September 27th, 2021


Releasing Kids Into the Wild

Lenore Skenazy

By Lenore Skenazy

Published Nov. 18, 2019

Releasing Kids Into the Wild
School is in full swing, which means that some lucky students are about to undergo an enormous, transformative experience. It does not involve a test.

At least, not on paper.

It involves doing a Let Grow Project — a radical new homework assignment where the kid's task is to go home and do one thing on their own that they haven't done yet. These activities might sound simple or scary, depending on how much local news you watch: Walk the dog. Make dinner. Run an errand.

Here's what some sixth graders in my city — New York — discovered:

"Going home by myself gave me many different feelings. I found it fun, because I was finally able to take the bus all by myself! Also, when I got off, I walked to my building — 8 blocks in total. My fear of going home alone disappeared. I am so happy I forced myself (and I also forced my parents) to go home alone. Now I am allowed to do it every day!"

See? That was a transformative afternoon for that girl. Here's a boy whose mom allowed him to get a snack on his own:

"After the eternity of waiting, the school day is over. I think to myself: 'Where to start? So many things to see!' I figure that if I was going to be a new and independent me, I should try new things. So, I go to the falafel place and order falafel with sour cream and salad. I have never eaten sour cream before. I feel nervous and I hate that. It is all because my parents always keep a really close eye on me. I'm so accustomed to them watching me that not being watched is abnormal. The pita sandwich finally comes. I have one bite of the sloppy mess and think, 'OH. MY. GOD. FANTAAAAABULOUS!!' It was one of the best meals I ever had. I eat until I notice my plate is empty."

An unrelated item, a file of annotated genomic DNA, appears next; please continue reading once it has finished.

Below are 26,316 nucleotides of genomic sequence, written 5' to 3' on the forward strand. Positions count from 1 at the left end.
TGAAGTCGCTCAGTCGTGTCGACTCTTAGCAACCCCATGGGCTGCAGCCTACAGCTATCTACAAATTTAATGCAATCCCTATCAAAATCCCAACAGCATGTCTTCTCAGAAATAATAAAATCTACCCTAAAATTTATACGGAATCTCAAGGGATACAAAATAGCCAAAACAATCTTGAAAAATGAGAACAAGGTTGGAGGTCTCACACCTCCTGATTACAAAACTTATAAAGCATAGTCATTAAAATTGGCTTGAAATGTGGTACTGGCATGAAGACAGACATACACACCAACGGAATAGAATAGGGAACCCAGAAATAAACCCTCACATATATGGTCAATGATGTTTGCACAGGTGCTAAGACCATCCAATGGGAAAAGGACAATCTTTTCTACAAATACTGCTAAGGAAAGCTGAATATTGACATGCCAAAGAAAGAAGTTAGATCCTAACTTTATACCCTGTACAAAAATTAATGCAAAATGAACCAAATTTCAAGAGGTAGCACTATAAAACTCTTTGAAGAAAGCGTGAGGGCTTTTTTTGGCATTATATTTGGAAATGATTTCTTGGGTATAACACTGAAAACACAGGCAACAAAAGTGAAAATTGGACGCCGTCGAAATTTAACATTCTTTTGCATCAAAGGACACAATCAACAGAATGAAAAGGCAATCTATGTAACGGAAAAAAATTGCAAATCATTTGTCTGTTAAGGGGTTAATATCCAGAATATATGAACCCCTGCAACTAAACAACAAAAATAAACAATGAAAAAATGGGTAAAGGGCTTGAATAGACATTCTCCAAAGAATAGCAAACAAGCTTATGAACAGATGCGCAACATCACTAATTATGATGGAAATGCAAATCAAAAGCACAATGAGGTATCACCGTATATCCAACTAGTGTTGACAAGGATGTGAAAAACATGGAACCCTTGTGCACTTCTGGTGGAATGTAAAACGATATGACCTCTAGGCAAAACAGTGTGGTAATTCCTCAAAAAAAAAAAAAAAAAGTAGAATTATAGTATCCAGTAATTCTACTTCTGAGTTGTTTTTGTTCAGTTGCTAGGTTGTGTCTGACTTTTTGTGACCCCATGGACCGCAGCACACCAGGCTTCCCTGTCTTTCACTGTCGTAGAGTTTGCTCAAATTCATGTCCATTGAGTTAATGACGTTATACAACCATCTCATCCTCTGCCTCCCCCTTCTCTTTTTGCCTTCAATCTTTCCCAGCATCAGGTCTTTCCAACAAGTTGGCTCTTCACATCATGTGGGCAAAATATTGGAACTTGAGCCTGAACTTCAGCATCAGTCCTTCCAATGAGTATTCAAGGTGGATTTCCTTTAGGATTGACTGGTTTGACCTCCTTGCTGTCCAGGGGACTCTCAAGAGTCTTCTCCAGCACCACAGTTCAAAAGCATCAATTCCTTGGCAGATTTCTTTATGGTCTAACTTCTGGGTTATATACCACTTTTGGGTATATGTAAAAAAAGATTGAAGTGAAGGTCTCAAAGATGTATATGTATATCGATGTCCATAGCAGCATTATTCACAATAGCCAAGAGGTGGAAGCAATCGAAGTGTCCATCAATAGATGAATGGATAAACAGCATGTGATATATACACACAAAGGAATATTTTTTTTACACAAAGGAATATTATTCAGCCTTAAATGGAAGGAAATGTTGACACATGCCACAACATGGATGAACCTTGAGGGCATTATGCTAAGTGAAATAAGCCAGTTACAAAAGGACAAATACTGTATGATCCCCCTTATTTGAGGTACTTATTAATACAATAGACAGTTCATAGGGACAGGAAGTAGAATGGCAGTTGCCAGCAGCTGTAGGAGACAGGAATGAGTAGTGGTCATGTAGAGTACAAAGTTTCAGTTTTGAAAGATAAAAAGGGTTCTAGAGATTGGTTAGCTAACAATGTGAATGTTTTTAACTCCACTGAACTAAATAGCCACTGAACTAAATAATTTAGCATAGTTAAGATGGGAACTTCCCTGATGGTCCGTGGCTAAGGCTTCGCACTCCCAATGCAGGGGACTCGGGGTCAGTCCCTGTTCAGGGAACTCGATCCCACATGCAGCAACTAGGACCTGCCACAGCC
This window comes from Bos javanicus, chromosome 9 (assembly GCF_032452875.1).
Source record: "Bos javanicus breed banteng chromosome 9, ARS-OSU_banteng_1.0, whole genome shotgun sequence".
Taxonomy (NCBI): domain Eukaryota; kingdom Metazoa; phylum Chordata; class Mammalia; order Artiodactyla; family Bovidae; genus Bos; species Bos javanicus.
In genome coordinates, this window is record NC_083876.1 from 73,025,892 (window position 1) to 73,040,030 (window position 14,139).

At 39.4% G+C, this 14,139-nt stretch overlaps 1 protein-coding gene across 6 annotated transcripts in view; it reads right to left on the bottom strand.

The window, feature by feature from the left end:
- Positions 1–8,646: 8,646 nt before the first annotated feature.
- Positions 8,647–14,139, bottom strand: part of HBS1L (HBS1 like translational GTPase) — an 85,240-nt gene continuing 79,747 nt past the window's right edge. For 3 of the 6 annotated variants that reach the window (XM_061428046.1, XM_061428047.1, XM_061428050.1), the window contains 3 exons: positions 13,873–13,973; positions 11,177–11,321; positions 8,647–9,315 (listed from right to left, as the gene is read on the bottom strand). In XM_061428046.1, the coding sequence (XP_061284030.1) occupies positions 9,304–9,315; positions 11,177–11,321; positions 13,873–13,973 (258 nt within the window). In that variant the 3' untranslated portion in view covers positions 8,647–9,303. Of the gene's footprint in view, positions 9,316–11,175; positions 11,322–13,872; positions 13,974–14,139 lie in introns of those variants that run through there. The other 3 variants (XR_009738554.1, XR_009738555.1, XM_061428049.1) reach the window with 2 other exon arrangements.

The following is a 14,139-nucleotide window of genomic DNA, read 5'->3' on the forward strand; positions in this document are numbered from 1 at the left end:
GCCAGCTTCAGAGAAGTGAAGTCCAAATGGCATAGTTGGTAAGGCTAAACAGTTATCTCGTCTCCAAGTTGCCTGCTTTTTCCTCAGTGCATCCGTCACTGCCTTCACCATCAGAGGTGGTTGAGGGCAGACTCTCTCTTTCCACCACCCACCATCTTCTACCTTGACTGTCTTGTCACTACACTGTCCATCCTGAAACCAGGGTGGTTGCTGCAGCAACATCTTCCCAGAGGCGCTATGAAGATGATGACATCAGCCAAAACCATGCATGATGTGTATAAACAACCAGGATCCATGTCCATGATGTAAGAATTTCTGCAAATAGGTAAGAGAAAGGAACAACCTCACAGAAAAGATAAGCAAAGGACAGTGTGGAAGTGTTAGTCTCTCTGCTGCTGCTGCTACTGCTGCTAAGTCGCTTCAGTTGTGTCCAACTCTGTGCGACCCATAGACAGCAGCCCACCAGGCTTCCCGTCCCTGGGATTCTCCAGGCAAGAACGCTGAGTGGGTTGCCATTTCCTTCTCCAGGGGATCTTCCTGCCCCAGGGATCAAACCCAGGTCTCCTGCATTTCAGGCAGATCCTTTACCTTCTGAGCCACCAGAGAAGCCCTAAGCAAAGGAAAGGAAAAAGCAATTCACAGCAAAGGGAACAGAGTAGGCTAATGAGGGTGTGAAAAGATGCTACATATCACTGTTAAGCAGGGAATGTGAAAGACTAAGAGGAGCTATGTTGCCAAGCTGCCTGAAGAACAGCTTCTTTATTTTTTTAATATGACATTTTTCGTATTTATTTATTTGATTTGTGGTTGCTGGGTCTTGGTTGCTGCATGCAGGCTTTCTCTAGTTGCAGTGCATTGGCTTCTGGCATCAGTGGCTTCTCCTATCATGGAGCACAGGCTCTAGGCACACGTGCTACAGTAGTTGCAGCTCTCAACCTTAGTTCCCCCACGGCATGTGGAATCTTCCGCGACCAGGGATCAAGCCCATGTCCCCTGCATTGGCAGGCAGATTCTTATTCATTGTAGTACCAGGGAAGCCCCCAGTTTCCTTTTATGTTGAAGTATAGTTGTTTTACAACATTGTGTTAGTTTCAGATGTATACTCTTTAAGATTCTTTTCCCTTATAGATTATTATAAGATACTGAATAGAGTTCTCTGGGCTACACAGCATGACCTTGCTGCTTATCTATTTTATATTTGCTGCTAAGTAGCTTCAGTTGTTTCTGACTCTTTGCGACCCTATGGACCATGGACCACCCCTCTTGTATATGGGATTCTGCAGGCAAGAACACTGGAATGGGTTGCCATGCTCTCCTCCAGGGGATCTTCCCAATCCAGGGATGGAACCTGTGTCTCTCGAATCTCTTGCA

And now from a boy who's exaggerating his fears ... I hope:

"Being 11, I feel more independent than ever. I have decided to risk my life and make an egg sandwich, all by myself, and eat it too. This task is harder than it may seem. I am going to use a flame to cook eggs, all independently ... I transfer the eggs to the pan. I am a little nervous now, since I can easily touch the flame right then and there."

He manages to make the eggs, as well as the toast, even though he writes, "In the process I could easily burn myself."

He survives and eats the sandwich: "Yum."

Here's one last story, this one from a girl:

"Everyone says that when you're on an adventure, you'll travel far. I don't believe this to be true. In fact, today my adventure led me to a neighborhood cafe, Cosi. I have been begging my parents to let me go somewhere on my own. Today, they finally caved. They sent me off, cell phone in hand, and told me to have fun. I felt as if I was a bird who had broken free of her cage."

Naturally, she has to call her parents the second she arrives safely. But it's a start. All these adventures are. They may seem small, even silly, but in a culture that has created mountains of fear around every childhood experience, these kids have started their climb. Pretty soon, they'll be ready to fly.